Sex education – including same sex relationships – is on the curriculum for Chicago public school students this year, and a leading Illinois conservative group thinks it’s only the beginning of practice that could become a new national norm.
And even though it’s radically different from the current sex ed programs, that begin in fifth or sixth grades, it’s a norm President Obama has backed since his days in the Illinois legislature.
According to CNS News, the new Chicago curriculum has been booted around in Springfield since at least 2003, when Obama was a state senator working with Planned Parenthood to push a sex education bill that not only pushed moved instruction from sixth-grade to kindergarten, it removed any mention of traditional marriage from the curriculum.
The bill didn’t pass until Obama left the legislature, though, for bigger things – like getting a brief Democrat supermajority in Congress to impose a takeover of the American health-care system. (If they can do that with the health system, you think they won’t try it with sex ed?)
The new sex ed policy was adopted by the Chicago Board of Education in February to begin this school year.
In a spring interview with the John Birch Society’s New American magazine, Illinois Family Institute cultural analylist Laurie Higgins said the curriculum is aimed at advancing acceptance of gay households.
“Comprehensive sex-ed dogmatists believe it’s appropriate for kindergartners to learn about families that are headed by homosexuals, whereas many parents believe that no child in early elementary school should hear anything about homosexuality,” Higgins said. “What’s worse, comprehensive sex ed proponents will present these disordered family structures positively.”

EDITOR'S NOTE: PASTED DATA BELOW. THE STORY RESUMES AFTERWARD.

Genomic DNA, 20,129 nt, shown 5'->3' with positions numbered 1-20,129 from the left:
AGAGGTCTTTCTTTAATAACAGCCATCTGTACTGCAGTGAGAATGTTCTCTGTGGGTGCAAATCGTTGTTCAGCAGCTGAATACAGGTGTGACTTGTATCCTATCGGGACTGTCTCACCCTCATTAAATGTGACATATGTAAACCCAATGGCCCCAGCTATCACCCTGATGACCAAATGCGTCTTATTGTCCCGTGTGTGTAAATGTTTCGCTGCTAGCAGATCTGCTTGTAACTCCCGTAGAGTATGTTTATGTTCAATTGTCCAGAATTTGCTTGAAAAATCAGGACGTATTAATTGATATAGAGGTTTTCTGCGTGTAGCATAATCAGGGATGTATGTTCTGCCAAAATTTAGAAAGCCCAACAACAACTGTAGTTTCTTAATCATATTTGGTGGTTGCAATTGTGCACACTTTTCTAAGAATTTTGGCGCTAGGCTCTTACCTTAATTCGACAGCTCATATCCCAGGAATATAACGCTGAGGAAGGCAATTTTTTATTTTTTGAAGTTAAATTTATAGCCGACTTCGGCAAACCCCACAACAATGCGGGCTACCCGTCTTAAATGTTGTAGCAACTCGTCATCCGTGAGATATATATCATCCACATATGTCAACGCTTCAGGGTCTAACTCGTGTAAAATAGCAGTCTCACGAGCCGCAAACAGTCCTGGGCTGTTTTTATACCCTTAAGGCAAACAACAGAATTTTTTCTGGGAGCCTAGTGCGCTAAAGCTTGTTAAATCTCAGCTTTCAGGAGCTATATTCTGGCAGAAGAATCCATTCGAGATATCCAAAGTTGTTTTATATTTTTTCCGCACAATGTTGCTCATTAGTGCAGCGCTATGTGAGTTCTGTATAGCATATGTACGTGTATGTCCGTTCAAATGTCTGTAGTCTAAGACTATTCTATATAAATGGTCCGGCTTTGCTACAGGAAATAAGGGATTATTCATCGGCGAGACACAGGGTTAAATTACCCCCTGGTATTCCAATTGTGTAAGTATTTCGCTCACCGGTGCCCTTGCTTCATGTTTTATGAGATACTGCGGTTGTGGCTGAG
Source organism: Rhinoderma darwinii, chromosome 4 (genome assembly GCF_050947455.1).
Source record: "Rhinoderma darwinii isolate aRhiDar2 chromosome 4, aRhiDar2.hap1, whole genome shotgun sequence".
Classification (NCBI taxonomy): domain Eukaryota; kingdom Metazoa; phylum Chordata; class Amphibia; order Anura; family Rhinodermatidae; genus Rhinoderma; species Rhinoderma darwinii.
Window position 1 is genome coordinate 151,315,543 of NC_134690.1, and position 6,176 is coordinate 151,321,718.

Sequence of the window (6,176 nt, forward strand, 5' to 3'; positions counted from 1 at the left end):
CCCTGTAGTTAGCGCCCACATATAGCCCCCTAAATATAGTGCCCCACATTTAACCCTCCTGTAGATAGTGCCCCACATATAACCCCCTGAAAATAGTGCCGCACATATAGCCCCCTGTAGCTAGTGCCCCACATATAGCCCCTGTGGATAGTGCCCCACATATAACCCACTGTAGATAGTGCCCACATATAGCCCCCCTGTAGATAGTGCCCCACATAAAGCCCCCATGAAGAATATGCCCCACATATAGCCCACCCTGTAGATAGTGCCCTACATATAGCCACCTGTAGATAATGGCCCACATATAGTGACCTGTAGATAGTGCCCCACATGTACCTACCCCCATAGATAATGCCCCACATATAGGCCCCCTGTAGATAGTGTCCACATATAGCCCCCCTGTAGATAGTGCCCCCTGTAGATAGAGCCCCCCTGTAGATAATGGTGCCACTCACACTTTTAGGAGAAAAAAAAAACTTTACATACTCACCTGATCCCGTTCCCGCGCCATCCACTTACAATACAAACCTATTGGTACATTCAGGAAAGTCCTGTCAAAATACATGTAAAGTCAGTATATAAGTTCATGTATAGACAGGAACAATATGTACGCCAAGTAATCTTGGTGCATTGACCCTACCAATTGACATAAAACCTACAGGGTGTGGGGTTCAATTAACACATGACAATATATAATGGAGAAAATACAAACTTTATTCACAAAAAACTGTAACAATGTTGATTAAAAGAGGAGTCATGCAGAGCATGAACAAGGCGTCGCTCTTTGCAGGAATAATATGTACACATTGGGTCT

Higgins said the Chicago schools curriculum is part a National Sexuality Education Standards curriculum liberals are pushing around the country, developed by groups including the Gay, Lesbian, and Straight Education Network, the Sexuality Information and Education Council of the United States, the abortion giant Planned Parenthood, and the National Education Association.
Supporters, like Stephanie Whyte, chief health officer of Chicago Public Schools, say the curriculum is just a way of exposing children to different family structures. “Whether that means there’s two moms at home, everyone’s home life is different, and we introduce the fact that we all have a diverse background,” Whyte said.
Higgins doesn’t think that’s a decision for parents — not a public school system — to make.
“It is not the obligation of public schools to teach about every sexuality-related phenomenon that exists,” Higgins told the New American. “And it is neither the obligation nor the right of public schools to affirm phenomena, like homosexual relationships, that many believe are immoral.”
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